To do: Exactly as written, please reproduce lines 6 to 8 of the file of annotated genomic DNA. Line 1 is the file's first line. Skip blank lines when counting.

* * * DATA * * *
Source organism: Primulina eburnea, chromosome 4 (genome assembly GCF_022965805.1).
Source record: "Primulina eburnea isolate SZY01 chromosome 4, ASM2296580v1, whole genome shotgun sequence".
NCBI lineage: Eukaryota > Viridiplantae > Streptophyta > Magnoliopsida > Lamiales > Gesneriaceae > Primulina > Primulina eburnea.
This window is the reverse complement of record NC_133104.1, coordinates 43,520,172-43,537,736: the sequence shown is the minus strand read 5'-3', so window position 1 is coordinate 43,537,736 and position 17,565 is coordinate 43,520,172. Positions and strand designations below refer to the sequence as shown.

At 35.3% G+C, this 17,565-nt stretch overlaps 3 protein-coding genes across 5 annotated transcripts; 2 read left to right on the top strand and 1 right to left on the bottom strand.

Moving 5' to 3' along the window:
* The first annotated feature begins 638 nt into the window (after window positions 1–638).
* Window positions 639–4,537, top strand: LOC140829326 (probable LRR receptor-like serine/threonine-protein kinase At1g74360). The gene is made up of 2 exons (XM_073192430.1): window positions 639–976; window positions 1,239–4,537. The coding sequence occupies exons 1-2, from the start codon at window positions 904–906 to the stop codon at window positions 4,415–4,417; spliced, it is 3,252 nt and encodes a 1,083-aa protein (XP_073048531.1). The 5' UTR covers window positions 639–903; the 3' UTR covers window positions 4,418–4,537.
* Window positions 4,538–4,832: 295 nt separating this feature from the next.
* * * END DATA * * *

Moving 5' to 3' along the window:
* The first annotated feature begins 638 nt into the window (after window positions 1–638).
* Window positions 639–4,537, top strand: LOC140829326 (probable LRR receptor-like serine/threonine-protein kinase At1g74360). The gene is made up of 2 exons (XM_073192430.1): window positions 639–976; window positions 1,239–4,537. The coding sequence occupies exons 1-2, from the start codon at window positions 904–906 to the stop codon at window positions 4,415–4,417; spliced, it is 3,252 nt and encodes a 1,083-aa protein (XP_073048531.1). The 5' UTR covers window positions 639–903; the 3' UTR covers window positions 4,418–4,537.